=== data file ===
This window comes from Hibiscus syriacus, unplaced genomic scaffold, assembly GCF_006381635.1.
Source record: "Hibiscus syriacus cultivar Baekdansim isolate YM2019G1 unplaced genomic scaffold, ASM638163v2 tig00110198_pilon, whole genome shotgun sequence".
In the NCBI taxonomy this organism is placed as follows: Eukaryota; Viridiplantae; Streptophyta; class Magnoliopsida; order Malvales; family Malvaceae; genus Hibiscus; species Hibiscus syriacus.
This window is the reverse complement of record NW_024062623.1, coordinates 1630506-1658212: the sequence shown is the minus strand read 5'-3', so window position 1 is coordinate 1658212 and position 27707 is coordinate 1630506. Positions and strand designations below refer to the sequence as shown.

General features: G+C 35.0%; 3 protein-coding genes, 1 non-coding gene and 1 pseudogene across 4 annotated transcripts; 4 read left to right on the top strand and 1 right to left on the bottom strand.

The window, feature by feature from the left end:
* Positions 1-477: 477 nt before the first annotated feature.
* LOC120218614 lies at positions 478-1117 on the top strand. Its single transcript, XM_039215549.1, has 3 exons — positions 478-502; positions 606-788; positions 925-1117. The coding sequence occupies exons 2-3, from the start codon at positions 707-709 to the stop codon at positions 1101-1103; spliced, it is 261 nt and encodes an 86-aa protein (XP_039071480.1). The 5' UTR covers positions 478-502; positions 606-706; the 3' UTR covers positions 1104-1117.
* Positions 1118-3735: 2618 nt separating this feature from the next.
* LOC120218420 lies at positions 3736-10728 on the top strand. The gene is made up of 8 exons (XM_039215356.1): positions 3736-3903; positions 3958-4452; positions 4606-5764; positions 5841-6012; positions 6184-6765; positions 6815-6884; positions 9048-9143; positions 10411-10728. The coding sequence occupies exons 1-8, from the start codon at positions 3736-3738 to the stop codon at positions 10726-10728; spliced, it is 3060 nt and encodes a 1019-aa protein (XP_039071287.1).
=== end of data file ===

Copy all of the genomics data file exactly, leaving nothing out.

This window comes from Hibiscus syriacus, unplaced genomic scaffold, assembly GCF_006381635.1.
Source record: "Hibiscus syriacus cultivar Baekdansim isolate YM2019G1 unplaced genomic scaffold, ASM638163v2 tig00110198_pilon, whole genome shotgun sequence".
In the NCBI taxonomy this organism is placed as follows: Eukaryota; Viridiplantae; Streptophyta; class Magnoliopsida; order Malvales; family Malvaceae; genus Hibiscus; species Hibiscus syriacus.
This window is the reverse complement of record NW_024062623.1, coordinates 1630506-1658212: the sequence shown is the minus strand read 5'-3', so window position 1 is coordinate 1658212 and position 27707 is coordinate 1630506. Positions and strand designations below refer to the sequence as shown.

General features: G+C 35.0%; 3 protein-coding genes, 1 non-coding gene and 1 pseudogene across 4 annotated transcripts; 4 read left to right on the top strand and 1 right to left on the bottom strand.

The window, feature by feature from the left end:
* Positions 1-477: 477 nt before the first annotated feature.
* LOC120218614 lies at positions 478-1117 on the top strand. Its single transcript, XM_039215549.1, has 3 exons — positions 478-502; positions 606-788; positions 925-1117. The coding sequence occupies exons 2-3, from the start codon at positions 707-709 to the stop codon at positions 1101-1103; spliced, it is 261 nt and encodes an 86-aa protein (XP_039071480.1). The 5' UTR covers positions 478-502; positions 606-706; the 3' UTR covers positions 1104-1117.
* Positions 1118-3735: 2618 nt separating this feature from the next.
* LOC120218420 lies at positions 3736-10728 on the top strand. The gene is made up of 8 exons (XM_039215356.1): positions 3736-3903; positions 3958-4452; positions 4606-5764; positions 5841-6012; positions 6184-6765; positions 6815-6884; positions 9048-9143; positions 10411-10728. The coding sequence occupies exons 1-8, from the start codon at positions 3736-3738 to the stop codon at positions 10726-10728; spliced, it is 3060 nt and encodes a 1019-aa protein (XP_039071287.1).